September 28, 2018
Strong and Courageous
Our current culture is attempting to make strong inroads of post-modern deconstruction of any sort of objective truth being reasonable. The hallmark of this train of thought is the idea that no religious truth claim is any better than any other.
This topic was brought up at our starting point class this last Sunday. One of the attenders, in finding what our mission, vison, and values are about asked a great question. I can’t recall his direct quote, but he did ask something this: Does this church believe in the fullness of the gospel or do you believe that any or all religions are the same? In essence, this question is asking the ultimate in objective truth claims.
You see, relative truth believers would easily ascribe to the idea that yes, all religions attempt to accomplish the same thing, so of course any road will do. The only thing that is important is that the person feels that it is the right path for themselves. In other words, what is true for you is good and what is true for me is also true, even when our ideas are mutually exclusive in nature.
For us as Christians, we do not have the luxury of entertaining this type of relative truth mindset. We must remain disciplined when the siren song our culture sings that in order to be tolerant we must embrace the true for you and true for me duplicity ideology. Jesus said in John 14:6 “I am the way, the truth and the life, no man comes to the Father except through me.” This is the most significant objective foundational truth claim of all time. Personally, I find great comfort in these words because of who Jesus is. He is the ultimate, redeemer, savior and divine God Man.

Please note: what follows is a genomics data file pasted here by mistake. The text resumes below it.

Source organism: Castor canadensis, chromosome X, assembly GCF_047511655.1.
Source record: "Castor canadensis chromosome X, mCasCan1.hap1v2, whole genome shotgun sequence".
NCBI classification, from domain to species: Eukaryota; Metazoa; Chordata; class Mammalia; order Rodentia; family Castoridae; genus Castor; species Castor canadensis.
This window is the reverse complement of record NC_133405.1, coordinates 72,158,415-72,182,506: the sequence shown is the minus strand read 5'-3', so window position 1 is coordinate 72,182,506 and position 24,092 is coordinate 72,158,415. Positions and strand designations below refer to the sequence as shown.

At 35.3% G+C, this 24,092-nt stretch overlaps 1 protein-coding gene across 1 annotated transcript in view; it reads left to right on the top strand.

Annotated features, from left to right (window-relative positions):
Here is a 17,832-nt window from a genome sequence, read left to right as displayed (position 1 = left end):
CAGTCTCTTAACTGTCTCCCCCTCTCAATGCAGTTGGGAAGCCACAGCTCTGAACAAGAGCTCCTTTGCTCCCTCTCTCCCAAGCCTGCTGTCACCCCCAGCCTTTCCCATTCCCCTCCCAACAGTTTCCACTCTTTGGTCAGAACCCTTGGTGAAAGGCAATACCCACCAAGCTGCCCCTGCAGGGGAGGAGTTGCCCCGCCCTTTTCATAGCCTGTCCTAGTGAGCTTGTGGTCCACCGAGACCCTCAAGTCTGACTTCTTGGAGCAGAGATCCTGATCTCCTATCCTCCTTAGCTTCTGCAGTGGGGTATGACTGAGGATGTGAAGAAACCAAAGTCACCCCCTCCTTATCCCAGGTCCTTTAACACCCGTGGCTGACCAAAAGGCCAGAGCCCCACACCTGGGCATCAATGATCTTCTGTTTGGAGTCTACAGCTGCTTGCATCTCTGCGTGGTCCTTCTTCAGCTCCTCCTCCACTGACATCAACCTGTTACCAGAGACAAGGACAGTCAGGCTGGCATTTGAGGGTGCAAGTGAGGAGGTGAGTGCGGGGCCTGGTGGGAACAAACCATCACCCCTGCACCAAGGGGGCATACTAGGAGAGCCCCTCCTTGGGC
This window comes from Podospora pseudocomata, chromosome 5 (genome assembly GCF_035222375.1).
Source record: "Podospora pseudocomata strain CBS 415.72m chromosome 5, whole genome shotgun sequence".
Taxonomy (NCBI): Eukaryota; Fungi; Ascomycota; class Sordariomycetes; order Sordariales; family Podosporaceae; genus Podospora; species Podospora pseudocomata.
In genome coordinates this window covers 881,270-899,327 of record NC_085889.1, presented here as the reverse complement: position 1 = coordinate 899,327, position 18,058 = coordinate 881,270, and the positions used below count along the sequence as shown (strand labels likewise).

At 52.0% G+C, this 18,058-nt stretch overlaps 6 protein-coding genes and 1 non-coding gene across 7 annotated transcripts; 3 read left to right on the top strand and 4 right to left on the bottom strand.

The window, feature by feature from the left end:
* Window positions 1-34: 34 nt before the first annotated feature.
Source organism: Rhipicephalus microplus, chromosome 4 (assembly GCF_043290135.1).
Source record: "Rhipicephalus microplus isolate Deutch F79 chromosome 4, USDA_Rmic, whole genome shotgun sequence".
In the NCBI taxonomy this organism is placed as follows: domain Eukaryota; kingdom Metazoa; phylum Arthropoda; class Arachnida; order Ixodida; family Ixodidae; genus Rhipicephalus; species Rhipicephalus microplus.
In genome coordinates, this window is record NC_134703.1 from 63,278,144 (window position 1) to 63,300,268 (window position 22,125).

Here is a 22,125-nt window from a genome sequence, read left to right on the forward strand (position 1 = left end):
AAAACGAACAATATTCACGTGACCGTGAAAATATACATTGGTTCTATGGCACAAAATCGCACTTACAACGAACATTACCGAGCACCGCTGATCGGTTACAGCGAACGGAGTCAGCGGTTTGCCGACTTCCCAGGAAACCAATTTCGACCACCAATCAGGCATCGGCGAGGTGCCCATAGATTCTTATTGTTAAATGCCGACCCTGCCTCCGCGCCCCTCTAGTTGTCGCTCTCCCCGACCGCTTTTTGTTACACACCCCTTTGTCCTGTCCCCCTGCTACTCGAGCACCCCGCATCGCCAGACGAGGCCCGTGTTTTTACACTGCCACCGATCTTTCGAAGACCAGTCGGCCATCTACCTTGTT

This good news message of the gospel cannot and should not ever be changed. We can make adjustments in order to relate to how this gospel is communicated to our current generations, but the contents including Jesus’ objective truth claims can never be diminished in any way.
The reality is that post-modern deconstruction holds no consistency of rationality at its endpoint. Ravi Zacharias in the book title Can Man live without God, brings an example of how nonsensical this thinking has become. “An utterly fascinating illustration of this duping of ourselves is the latest arts building opened at Ohio State University, the Wexner Center for the Performing Arts, another one of our chimerical exploits in the name of intellectual advance. Newsweek branded this building “America’s first deconstructionist building.” Puzzlement only intensifies when you enter the building, for inside you encounter stairways that go nowhere, pillars that hang from the ceiling without purpose, and angled surfaces configured to create a sense of vertigo. The architect, we are duly informed, designed this building to reflect life itself-senseless and incoherent- and the “capriciousness of the rules that organize the built world.” When the rationale was explained to me, I had one question: Did he do the same with the foundation? The laughter in response to my question unmasked the double standard our deconstructionists espouse. And that is precisely the double standard of antitheism!”